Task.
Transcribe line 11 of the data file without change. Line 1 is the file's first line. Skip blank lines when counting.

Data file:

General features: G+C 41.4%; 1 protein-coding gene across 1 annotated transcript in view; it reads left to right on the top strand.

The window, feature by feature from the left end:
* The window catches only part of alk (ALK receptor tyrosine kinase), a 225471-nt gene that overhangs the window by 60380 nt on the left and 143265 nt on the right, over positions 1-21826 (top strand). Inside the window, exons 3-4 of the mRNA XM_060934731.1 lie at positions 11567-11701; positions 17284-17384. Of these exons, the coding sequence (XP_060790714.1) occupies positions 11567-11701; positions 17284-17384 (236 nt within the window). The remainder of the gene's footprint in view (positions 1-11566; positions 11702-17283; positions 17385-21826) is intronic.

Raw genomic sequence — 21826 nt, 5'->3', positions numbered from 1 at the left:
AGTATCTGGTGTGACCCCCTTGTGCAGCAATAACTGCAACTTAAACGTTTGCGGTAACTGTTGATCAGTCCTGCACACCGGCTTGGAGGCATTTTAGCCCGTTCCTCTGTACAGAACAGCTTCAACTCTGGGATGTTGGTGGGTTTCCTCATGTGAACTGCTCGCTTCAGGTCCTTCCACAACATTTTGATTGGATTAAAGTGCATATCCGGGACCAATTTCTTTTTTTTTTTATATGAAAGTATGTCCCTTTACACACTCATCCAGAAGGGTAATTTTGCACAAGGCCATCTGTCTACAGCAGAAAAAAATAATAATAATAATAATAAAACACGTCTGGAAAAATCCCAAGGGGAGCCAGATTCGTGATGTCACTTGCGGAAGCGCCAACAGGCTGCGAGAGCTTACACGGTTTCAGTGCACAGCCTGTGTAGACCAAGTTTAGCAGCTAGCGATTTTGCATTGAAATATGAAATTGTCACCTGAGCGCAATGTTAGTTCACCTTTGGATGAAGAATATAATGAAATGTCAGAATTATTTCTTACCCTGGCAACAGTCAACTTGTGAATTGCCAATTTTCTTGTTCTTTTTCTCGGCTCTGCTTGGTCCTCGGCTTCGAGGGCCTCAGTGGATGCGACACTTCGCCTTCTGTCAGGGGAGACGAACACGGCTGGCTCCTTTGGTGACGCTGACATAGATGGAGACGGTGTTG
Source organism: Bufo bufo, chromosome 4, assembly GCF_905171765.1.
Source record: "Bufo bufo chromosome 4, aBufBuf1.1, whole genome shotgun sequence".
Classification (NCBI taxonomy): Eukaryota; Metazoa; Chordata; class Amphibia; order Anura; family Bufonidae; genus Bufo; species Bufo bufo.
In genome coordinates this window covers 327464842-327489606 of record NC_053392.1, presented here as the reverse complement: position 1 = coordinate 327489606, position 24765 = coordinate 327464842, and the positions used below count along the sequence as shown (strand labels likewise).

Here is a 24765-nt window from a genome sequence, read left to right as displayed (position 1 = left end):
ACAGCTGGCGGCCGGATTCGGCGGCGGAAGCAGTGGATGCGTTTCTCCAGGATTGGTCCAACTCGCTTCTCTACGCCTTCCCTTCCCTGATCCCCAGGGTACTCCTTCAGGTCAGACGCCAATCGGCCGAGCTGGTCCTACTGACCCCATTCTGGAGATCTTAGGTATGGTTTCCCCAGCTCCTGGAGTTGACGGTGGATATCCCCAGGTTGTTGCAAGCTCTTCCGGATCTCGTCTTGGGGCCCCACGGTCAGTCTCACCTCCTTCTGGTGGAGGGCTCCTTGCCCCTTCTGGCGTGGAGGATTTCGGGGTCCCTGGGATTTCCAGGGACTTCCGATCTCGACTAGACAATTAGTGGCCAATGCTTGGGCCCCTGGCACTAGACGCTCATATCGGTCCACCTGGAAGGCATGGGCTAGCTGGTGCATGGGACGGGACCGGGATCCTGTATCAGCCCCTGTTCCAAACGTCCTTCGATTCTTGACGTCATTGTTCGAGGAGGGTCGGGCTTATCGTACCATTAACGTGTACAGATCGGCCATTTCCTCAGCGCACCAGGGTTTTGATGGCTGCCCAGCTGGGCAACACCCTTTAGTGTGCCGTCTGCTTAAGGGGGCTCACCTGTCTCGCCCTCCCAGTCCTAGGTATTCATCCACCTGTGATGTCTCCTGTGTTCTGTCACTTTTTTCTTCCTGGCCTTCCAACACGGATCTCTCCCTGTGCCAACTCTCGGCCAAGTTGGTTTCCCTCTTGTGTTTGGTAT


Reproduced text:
ACAGCTGGCGGCCGGATTCGGCGGCGGAAGCAGTGGATGCGTTTCTCCAGGATTGGTCCAACTCGCTTCTCTACGCCTTCCCTTCCCTGATCCCCAGGGTACTCCTTCAGGTCAGACGCCAATCGGCCGAGCTGGTCCTACTGACCCCATTCTGGAGATCTTAGGTATGGTTTCCCCAGCTCCTGGAGTTGACGGTGGATATCCCCAGGTTGTTGCAAGCTCTTCCGGATCTCGTCTTGGGGCCCCACGGTCAGTCTCACCTCCTTCTGGTGGAGGGCTCCTTGCCCCTTCTGGCGTGGAGGATTTCGGGGTCCCTGGGATTTCCAGGGACTTCCGATCTCGACTAGACAATTAGTGGCCAATGCTTGGGCCCCTGGCACTAGACGCTCATATCGGTCCACCTGGAAGGCATGGGCTAGCTGGTGCATGGGACGGGACCGGGATCCTGTATCAGCCCCTGTTCCAAACGTCCTTCGATTCTTGACGTCATTGTTCGAGGAGGGTCGGGCTTATCGTACCATTAACGTGTACAGATCGGCCATTTCCTCAGCGCACCAGGGTTTTGATGGCTGCCCAGCTGGGCAACACCCTTTAGTGTGCCGTCTGCTTAAGGGGGCTCACCTGTCTCGCCCTCCCAGTCCTAGGTATTCATCCACCTGTGATGTCTCCTGTGTTCTGTCACTTTTTTCTTCCTGGCCTTCCAACACGGATCTCTCCCTGTGCCAACTCTCGGCCAAGTTGGTTTCCCTCTTGTGTTTGGTAT